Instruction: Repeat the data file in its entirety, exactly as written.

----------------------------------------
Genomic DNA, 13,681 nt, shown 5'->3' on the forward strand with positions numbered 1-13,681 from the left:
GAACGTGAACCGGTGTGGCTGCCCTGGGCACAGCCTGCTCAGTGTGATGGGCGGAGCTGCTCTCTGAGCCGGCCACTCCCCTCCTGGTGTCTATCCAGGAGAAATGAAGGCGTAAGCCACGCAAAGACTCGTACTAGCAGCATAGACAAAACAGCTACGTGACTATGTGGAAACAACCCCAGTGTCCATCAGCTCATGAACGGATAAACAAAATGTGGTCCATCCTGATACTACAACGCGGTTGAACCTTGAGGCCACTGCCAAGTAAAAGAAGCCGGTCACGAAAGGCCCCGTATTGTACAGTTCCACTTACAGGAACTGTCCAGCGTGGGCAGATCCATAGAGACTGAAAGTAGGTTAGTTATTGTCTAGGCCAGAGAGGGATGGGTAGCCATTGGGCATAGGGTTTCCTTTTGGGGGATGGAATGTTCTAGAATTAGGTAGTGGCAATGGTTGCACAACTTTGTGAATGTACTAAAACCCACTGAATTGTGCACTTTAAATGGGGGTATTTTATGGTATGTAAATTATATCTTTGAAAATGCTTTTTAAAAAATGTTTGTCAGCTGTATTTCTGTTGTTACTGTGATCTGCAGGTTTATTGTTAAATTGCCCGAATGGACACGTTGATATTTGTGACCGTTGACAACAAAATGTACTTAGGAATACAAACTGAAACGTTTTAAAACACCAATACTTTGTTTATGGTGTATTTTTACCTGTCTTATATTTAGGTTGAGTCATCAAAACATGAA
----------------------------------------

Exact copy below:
Genomic DNA, 13,681 nt, shown 5'->3' on the forward strand with positions numbered 1-13,681 from the left:
GAACGTGAACCGGTGTGGCTGCCCTGGGCACAGCCTGCTCAGTGTGATGGGCGGAGCTGCTCTCTGAGCCGGCCACTCCCCTCCTGGTGTCTATCCAGGAGAAATGAAGGCGTAAGCCACGCAAAGACTCGTACTAGCAGCATAGACAAAACAGCTACGTGACTATGTGGAAACAACCCCAGTGTCCATCAGCTCATGAACGGATAAACAAAATGTGGTCCATCCTGATACTACAACGCGGTTGAACCTTGAGGCCACTGCCAAGTAAAAGAAGCCGGTCACGAAAGGCCCCGTATTGTACAGTTCCACTTACAGGAACTGTCCAGCGTGGGCAGATCCATAGAGACTGAAAGTAGGTTAGTTATTGTCTAGGCCAGAGAGGGATGGGTAGCCATTGGGCATAGGGTTTCCTTTTGGGGGATGGAATGTTCTAGAATTAGGTAGTGGCAATGGTTGCACAACTTTGTGAATGTACTAAAACCCACTGAATTGTGCACTTTAAATGGGGGTATTTTATGGTATGTAAATTATATCTTTGAAAATGCTTTTTAAAAAATGTTTGTCAGCTGTATTTCTGTTGTTACTGTGATCTGCAGGTTTATTGTTAAATTGCCCGAATGGACACGTTGATATTTGTGACCGTTGACAACAAAATGTACTTAGGAATACAAACTGAAACGTTTTAAAACACCAATACTTTGTTTATGGTGTATTTTTACCTGTCTTATATTTAGGTTGAGTCATCAAAACATGAA